Ilford Multigrade FB cool tone revisited

Discussion in 'B&W: Film, Paper, Chemistry' started by Jose A Martinez, Jan 28, 2013.

  1. Jose A Martinez

    Jose A Martinez Member

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    I'm back printing after a two year lapse. Evaluating my first prints, two different negs of the same film roll, I found out that they look too warm for my taste. I print on Ilford MGFB IV, I used Dektol 1:2 for two minutes and toned in selenium 1:20 for three minutes. I think that selenium tone is not a good idea if I want cooler prints, so I'll suppress it in my next session, and evaluate the Dmax.

    I already search APUG forums on the subject, but found no decisive info, no threads or posts in the last months. Any advise?, change Dektol for another developer?, there is any news on the subject "cool toned prints"?
     
  2. DREW WILEY

    DREW WILEY Member

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    Dektol is a tad greenish. You can buy commercially prepared cold-tone formulas or mix from scratch and
    experiment. The coldest toning procedure would be something similar to GP-1 gold toner.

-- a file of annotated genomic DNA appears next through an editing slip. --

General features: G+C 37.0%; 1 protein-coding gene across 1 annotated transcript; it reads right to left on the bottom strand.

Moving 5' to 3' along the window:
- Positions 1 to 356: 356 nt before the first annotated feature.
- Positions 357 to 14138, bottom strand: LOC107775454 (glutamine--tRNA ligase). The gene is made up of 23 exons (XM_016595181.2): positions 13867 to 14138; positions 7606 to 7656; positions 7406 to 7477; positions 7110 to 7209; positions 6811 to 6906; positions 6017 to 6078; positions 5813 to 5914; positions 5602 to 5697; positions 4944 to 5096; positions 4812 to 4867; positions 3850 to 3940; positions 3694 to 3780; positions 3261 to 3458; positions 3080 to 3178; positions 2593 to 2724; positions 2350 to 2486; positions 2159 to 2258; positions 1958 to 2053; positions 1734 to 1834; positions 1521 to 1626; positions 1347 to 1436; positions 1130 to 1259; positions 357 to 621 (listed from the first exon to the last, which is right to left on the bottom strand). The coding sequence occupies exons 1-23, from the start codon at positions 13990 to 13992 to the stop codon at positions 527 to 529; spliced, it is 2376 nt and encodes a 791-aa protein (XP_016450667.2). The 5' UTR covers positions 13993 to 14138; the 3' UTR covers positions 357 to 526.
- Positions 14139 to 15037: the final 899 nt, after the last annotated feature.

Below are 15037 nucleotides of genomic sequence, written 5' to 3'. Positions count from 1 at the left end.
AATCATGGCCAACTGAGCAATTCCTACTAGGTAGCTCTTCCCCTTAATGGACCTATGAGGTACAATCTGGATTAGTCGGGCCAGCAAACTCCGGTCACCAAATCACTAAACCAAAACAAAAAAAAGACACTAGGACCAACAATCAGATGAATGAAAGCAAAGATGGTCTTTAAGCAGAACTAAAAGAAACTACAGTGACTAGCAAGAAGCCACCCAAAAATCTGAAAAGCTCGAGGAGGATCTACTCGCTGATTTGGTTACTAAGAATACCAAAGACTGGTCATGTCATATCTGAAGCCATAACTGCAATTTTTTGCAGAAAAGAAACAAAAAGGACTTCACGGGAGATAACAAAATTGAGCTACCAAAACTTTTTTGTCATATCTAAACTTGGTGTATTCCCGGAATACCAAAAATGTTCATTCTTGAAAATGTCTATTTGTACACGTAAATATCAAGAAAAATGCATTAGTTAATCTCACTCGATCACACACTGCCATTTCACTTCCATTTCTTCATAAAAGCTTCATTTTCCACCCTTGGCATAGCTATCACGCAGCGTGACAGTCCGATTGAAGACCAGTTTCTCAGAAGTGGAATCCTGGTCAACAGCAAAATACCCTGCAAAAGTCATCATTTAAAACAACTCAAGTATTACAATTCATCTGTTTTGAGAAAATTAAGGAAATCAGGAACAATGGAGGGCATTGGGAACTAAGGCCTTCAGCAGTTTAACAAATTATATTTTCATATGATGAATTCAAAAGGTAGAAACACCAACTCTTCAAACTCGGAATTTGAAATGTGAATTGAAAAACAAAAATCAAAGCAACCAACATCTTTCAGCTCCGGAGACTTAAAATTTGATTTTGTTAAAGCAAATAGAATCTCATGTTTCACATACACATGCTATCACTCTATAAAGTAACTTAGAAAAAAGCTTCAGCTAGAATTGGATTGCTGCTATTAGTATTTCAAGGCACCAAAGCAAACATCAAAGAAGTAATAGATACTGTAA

3. Keith Tapscott.

    Keith Tapscott. Member

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    Ilford Multigrade developer or PQ Universal might produce a more neutral look.

    I gave up using toners a long time ago. I use Adox AG-STAB (formerly Agfa Sistan) as a final rinse before drying the prints. Use it as instructed on the label.

    http://www.ag-photographic.co.uk/sistan-125l-1462-p.asp
     
  4. David Allen

    David Allen Member

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    Hi Jose,

    Firstly, your development time is too short - you should be processing for at least 3 minutes.

    You might well find Dokumol at 1 + 6 (or perhaps Amidol) much more to your liking. It is is a contrasty and very hard working developer that gives neutrol to cold tones. Even with a warm tone paper such as the late much loved Polywarmtone, Dokumol delivered a very cool tone.

    Adding Benzotriazole to your developer will also make the image cooler

    Selenium toning is very worthwhile. If you use a cold working developer such as Dokumol you will find that Selenium adds to the Dmax, gives the prints a 'something extra' and will not make the prints warmer if you do not tone for too long.

    Hope that helps,

    David
    www.dsallen.de
     
  5. Marco Buonocore

    Marco Buonocore Member

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    Jose,